WASHINGTON – In a rare public appearance,George Tenet,director of the CIA,Thursday defended the agency's allegations that Iraq had weapons of mass destruction.
The CIA,whose intelligence played a significant role in pursuing the war against Iraq,has come under attack in recent months because WMDs have not been found.
“Based on an assessment of the data we collected over the past 10 years,it would have been difficult for analysts to come to any different conclusions than the ones reached in October of 2002,” Tenet said in a speech at Georgetown University.
The main factor for the wrong information,Tenet said,was a lack of information from U.S. covert agents. Most of the information was compiled from foreign sources,including émigrés,defectors and “a trusted foreign partner” whom he did not identify.
“We did not ourselves penetrate the inner sanctum – our agents were on the periphery of WMD activities,providing some useful information,” Tenet said. “I want to be clear about something,a blanket indictment of our human intelligence around the world is dead wrong.”
The National Intelligence Estimate,published in October 2002,reported that Saddam Hussein was working toward developing unmanned aerial vehicles,that Iraq was well on its way to having a nuclear weapon and that Iraq had both chemical and biological weapons.
Tenet said some of the report was incorrect: The CIA has not found proof that Hussein was going to use UAVs to deliver biological weapons,the CIA “overestimated the progress Hussein was making” toward a nuclear weapon and that he intended to build chemical and biological weapons.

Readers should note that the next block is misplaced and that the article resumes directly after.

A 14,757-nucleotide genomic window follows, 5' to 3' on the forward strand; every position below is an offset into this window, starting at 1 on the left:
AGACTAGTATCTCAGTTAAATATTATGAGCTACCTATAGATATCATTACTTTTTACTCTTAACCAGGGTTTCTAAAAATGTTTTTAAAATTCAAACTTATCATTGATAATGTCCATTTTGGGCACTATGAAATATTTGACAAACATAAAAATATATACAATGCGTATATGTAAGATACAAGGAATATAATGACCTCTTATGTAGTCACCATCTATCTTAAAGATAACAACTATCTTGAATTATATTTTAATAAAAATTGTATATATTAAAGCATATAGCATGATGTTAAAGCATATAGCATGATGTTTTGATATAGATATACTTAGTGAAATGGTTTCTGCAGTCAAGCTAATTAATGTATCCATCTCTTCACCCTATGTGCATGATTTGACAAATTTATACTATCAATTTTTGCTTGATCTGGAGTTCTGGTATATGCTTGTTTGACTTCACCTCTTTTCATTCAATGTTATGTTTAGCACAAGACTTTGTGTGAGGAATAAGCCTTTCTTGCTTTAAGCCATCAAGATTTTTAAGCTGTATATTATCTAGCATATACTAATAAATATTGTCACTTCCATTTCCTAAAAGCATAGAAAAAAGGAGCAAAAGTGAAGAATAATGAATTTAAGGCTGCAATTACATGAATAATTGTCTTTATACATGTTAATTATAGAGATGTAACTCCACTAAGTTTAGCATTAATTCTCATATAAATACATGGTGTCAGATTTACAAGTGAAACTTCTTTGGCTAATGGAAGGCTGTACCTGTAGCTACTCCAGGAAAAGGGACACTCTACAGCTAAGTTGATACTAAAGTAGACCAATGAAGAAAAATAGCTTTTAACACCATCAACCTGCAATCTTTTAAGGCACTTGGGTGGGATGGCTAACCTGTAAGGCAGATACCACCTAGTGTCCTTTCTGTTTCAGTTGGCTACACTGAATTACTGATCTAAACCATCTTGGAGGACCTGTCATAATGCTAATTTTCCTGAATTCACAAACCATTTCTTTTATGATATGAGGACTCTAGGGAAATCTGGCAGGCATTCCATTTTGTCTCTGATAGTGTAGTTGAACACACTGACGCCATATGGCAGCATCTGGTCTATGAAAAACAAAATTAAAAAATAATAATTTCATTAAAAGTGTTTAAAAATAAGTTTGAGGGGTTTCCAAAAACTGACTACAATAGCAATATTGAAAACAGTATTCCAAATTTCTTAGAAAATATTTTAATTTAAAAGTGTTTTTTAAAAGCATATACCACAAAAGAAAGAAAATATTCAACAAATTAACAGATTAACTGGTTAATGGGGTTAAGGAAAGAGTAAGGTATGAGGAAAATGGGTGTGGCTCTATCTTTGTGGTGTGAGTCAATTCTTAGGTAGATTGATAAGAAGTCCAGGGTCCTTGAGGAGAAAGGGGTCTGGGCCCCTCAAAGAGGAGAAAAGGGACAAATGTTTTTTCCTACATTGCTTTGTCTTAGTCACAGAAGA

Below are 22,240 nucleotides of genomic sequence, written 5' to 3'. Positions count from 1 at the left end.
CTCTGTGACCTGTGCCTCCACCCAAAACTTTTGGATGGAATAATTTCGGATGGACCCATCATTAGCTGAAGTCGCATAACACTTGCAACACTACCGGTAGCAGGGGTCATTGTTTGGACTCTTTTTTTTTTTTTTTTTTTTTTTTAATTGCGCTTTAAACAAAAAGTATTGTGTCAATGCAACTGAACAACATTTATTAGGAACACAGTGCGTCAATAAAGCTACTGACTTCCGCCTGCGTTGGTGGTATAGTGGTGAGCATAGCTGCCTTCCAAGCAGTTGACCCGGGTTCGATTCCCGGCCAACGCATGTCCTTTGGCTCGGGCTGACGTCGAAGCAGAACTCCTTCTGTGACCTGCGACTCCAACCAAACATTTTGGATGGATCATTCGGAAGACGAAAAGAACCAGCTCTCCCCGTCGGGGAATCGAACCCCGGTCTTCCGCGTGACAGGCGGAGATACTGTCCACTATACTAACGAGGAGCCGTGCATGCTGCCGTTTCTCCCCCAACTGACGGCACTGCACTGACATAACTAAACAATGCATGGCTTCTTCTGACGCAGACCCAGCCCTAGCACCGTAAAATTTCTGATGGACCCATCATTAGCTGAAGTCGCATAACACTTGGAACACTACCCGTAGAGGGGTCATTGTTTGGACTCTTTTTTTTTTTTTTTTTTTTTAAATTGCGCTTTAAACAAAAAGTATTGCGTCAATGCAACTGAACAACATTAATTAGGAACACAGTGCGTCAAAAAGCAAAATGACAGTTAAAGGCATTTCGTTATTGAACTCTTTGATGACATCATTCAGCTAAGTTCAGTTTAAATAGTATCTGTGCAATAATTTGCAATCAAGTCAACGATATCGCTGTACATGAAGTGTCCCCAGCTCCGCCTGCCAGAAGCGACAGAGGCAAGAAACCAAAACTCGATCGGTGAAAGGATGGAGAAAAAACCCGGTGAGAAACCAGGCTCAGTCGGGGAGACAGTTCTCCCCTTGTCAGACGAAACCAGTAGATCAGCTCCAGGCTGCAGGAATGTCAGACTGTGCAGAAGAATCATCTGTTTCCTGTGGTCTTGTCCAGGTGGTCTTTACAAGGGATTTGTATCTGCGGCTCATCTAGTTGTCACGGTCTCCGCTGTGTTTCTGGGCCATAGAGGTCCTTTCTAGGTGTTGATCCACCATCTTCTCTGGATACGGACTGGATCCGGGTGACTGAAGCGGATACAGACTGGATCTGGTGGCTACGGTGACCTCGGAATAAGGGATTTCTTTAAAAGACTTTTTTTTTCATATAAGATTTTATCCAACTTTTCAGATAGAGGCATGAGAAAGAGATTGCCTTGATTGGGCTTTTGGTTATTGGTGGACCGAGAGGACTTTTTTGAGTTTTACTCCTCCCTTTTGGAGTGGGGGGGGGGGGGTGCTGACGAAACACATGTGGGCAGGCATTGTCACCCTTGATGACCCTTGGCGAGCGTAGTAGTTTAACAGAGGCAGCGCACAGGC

“They never said there was an ‘imminent' threat. Rather they painted an objective assessment for our policymakers of a brutal dictator who was continuing his efforts to deceive and build programs that might constantly surprise us and threaten our interests,” Tenet said.
The search for weapons is not done,and Tenet said it would take time and data.
“Despite some public statements,we are nowhere near 85 percent finished,” he said.
Not all of the NIE was wrong. For instance,the report said that Iraq had missiles and other systems “with range in excess of [United Nations] restrictions and was seeking missiles with even longer ranges.” Tenet said that the report was “generally on target.”
“Like many of the toughest intelligence challenges,when the facts on Iraq are all in,we will be neither completely right nor completely wrong,” Tenet said.
Tenet said that the nature of the intelligence business has been excluded from recent debate. He also said that the information provided to the president and his council was not biased.
“Our analysts at the end of the day have a duty to inform and warn. They did so honestly and with integrity when making judgments about the dangers posed by Saddam Hussein,” he said.
He noted that recent human intelligence led to the captures of Khalid Sheik Muhammad,the alleged mastermind of the Sept. 11,2001,attacks; Rahim al-Nashiri,an al Qaeda operational chief who planned and executed the attack on the USS Cole; and Hambali,the chief terrorist in South Asia whose organization was responsible for the bombing of a nightclub in Bali that killed hundreds.
CIA intelligence was also vital in Libya's promise to dismantle its WMD programs,said Tenet.
He also reported that CIA intelligence played a part in the recent identification of a major nuclear broker,Abdul Qadeer Kahn,a Pakistani nuclear physicist.
Tenet said the next step for the CIA is to continue to build a new network of clandestine agents.
“When I came to the CIA in the mid-‘90s our graduating class of clandestine officers was unbelievably low. Now,after years of rebuilding our training program … we are graduating more clandestine officers than at any time in CIA's history,” Tenet said.
Tenet spoke to a crowd of mostly students and faculty in Georgetown's Gaston Hall. He finished his speech with questions from students. A Georgetown alumnus,Tenet also cheered on the Hoyas in tonight's basketball game against Villanova.